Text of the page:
How do you respond when someone accuses you falsely? I must confess that my first reaction is to rise to my defense, jump right back at the person, and go for the jugular with my comeback. For me, responding in this way is as natural and instinctive as breathing. It’s how I’m wired.
Unfortunately, it has taken me fifty years and counting to learn that my way of responding isn’t always God’s way. Take, for example, the odd story that is found in 2 Samuel 16:5-13. Israel’s King David has been temporarily forced to advocate his throne and flee Jerusalem because of a coup by his treacherous, scheming son, Absalom. As a result of that coup, David, his royal staff, and hundreds of his most devoted followers have crossed over the Brook Kidron, just east of Jerusalem, made their way through the Jordan Valley, and ascended over the Mount of Olives. (By the way, David wrote Psalm 3 during this time of forced exile.)
As David and his group draw near to Bahurim, a man named Shimei meets them, throws rocks at them, and curses David prolifically. Shimei, you see, is a descendant of Saul, Israel’s first king, the king whom David had replaced on the throne decades earlier. God had ended not only Saul’s reign but also his life because of Saul’s arrogant, rebellious, sinful ways. Evidently, though, Shimei prefers a revisionist version of his family’s history.
The way Shimei sees things, David had been the cause of all Saul’s troubles and the sole reason why Saul’s kingly line had ended. In keeping with that wrong mindset, he taunts David by calling him a bloodthirsty man and a rouge/scoundrel/worthless man/man of Belial, depending upon which translation you prefer. He also tells him that God has delivered the kingdom into Absalom’s hands as a way of bringing all the blood of the house of Saul down onto David’s head. These accusations were especially untrue in light of the fact that David had gone out of his way to spare Saul’s life on at least two occasions when he could have easily killed him and claimed the kingship (1 Samuel 24:1-22; 1 Samuel 26:1-25).
As you might expect, it doesn’t take David’s loyal followers long to grow tired on Shimei’s antics. In particular, Abisha (David’s nephew and one of his bodyguards), says to David, “Why should this dead dog curse my lord the king? Please, let me go over and take off his head.” But David declines the offer, and he does so for a strange reason.
David’s assessment is that God Himself has ordered Shimei to come out and curse him, and God might very well use the unjust cursing as justification for repaying David with good. David’s reaction reminds us of Jesus, of whom 1 Peter 2:23 says, “…when He was reviled, did not revile in return; when He suffered, He did not threaten, but committed Himself to Him who judges righteously…” So, David and his group just keep walking, and even as they make their way out of sight, Shimei runs along the hillside after them, continuing to curse them, throw rocks at them, kick up dust, and act like someone crazed.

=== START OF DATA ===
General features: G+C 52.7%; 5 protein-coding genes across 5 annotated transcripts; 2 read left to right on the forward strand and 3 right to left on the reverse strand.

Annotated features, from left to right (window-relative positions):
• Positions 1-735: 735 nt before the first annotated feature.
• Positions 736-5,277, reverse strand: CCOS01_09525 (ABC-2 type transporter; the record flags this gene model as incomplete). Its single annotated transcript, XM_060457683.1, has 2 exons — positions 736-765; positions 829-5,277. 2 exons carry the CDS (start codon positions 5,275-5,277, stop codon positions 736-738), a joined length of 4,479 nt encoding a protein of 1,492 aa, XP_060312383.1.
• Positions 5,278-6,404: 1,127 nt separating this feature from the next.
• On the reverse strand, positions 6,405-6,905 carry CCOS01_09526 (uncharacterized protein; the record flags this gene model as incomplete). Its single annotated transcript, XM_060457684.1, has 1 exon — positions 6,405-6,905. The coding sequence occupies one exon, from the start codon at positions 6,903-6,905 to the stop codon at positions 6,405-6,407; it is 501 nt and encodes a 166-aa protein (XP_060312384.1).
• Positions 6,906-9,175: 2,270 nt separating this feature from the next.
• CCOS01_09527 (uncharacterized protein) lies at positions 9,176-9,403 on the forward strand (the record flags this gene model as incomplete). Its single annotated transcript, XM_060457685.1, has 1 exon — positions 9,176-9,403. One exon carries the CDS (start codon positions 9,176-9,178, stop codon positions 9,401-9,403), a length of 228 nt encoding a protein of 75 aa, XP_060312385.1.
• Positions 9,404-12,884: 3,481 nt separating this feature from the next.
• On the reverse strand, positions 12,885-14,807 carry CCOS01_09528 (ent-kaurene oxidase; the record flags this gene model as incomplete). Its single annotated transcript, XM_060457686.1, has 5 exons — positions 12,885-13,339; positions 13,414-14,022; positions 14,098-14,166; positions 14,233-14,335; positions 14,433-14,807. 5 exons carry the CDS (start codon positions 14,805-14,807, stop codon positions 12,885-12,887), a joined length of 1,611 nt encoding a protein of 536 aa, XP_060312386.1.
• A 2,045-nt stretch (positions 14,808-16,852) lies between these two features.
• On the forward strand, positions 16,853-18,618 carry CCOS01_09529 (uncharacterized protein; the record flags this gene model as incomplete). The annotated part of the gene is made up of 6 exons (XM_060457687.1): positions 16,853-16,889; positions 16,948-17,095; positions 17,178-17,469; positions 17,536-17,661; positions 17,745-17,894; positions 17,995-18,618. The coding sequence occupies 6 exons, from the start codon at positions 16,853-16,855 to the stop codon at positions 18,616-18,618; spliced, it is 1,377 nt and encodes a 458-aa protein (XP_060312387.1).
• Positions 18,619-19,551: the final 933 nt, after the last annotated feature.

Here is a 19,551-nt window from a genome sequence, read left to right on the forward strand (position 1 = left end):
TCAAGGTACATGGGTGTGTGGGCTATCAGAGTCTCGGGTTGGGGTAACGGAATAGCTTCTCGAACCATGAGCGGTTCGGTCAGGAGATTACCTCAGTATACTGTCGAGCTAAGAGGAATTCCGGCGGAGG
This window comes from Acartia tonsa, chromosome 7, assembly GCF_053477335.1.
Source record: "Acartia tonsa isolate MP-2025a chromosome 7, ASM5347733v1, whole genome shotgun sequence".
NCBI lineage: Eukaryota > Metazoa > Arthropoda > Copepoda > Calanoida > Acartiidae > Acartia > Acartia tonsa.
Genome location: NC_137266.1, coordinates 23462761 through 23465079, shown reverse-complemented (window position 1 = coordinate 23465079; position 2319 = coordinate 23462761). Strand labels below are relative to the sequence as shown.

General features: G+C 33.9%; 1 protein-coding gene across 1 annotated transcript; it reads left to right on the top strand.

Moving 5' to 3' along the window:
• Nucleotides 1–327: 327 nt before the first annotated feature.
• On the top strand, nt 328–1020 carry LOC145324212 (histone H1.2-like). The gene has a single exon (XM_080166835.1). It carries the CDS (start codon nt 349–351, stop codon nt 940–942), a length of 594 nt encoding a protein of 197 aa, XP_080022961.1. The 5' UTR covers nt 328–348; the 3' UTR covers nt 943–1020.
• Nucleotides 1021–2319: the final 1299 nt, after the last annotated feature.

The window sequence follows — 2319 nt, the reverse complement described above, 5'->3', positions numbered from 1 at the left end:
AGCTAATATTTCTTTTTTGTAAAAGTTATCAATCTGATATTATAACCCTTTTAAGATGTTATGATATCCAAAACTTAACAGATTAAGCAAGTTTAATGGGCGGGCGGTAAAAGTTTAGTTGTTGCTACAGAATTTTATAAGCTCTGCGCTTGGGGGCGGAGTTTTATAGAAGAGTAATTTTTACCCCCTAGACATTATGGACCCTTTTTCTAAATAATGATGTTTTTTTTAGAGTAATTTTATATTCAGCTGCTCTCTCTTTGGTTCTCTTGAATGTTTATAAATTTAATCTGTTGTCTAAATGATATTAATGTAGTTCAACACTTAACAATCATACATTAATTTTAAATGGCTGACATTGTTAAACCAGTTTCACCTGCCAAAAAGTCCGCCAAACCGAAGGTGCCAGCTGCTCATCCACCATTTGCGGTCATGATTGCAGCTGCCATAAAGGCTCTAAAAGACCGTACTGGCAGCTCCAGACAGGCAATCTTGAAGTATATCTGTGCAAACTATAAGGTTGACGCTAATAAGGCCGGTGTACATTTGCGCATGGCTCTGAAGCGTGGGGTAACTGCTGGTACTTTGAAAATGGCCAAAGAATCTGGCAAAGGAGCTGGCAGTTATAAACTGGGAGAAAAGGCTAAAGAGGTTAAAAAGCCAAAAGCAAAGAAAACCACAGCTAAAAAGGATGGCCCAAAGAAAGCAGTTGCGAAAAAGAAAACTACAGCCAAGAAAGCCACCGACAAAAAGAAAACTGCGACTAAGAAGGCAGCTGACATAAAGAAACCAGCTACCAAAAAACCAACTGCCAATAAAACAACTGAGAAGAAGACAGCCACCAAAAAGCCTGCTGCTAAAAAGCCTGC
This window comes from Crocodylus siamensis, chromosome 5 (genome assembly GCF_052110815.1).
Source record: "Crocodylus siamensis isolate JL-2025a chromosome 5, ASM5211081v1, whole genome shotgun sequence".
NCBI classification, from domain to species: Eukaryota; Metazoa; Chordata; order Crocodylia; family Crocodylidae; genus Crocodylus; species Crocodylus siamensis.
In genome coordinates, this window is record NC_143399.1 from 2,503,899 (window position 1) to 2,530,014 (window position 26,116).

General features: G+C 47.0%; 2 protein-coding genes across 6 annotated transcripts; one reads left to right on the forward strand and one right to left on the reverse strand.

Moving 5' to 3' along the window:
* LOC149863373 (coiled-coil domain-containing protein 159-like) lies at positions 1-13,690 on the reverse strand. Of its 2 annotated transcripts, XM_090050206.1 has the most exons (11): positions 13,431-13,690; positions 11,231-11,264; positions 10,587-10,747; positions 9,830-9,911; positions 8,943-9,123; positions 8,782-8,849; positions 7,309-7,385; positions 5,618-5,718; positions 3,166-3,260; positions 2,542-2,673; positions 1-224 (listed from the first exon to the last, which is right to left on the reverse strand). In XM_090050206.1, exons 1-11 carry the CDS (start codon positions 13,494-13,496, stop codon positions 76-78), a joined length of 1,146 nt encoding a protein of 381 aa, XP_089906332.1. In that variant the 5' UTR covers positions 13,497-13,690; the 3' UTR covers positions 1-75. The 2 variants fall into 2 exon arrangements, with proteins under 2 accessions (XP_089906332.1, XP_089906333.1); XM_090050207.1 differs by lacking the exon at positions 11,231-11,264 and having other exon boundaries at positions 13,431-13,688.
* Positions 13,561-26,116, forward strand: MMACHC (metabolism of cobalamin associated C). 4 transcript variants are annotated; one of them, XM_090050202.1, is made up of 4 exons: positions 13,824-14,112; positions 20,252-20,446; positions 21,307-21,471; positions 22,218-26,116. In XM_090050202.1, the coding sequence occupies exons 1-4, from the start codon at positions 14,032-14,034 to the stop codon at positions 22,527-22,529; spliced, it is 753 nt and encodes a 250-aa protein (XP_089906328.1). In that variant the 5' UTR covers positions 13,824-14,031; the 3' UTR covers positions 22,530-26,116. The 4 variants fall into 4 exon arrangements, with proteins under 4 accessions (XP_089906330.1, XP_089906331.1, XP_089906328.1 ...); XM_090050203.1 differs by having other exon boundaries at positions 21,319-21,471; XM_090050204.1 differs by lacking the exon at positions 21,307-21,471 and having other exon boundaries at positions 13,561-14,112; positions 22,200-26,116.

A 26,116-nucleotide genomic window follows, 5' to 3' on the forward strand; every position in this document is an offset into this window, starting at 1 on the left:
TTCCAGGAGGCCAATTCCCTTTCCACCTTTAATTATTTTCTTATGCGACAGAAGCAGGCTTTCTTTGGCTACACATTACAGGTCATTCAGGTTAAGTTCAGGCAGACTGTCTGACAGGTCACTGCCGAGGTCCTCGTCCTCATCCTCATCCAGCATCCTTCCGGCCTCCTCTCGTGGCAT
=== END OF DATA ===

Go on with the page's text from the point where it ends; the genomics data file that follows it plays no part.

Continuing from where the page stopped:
And did God repay David with good for him quietly enduring Shimei’s false accusation? Yes, He did, as David’s exile was very brief, and he soon reclaimed his rightful place on Israel’s throne. This quick return to power was not without cost — as Absalom lost his life in the process — but it did show that God was pleased with the way David handled the Shimei incident. Of course, this shouldn’t surprise us. I’ve never come across any Bible character who had the mind of God any more than David did. I think this is what God meant when He described him as a man after God’s own heart (1 Samuel 13:14; Acts 13:22). David thought like God thinks, and when he was at his best, he acted as God would in any given situation.
I want to close out this post now by offering an extended quote from A.B. Simpson, the great Canadian preacher, theologian, and denominational founder. This quote is found in the October 6 devotion of the classic devotional book, Streams In the Desert. Simpson does a better job than me at conveying the spiritual lesson that I’m trying to convey with all this. On the subject of the Christian remaining silent when he or she is falsely accused, Simpson says:
What grace it requires when we are misunderstood yet handle it correctly, or when we are judged unkindly yet receive it with holy sweetness. Nothing tests our character as a Christian more than having something evil said about us. This kind of grinding test is what exposes whether we are solid gold or simply gold-plated metal. If we could only see the blessings that lie hidden in our trials, we would say like David, when Shimei cursed him, “Let him curse….It may be that the Lord will…repay me with good for the cursing I am receiving today (2 Sam. 16:11-12).
Some Christians are easily turned away from the greatness of their life’s calling by pursuing instead their own grievances and enemies. They ultimately turn their lives into one petty whirlwind of warfare. It reminds me to trying to deal with a hornet’s nest. You may be able to disperse the hornets, but you will probably be terribly stung and receive nothing for your pain, for even their honey has no value.”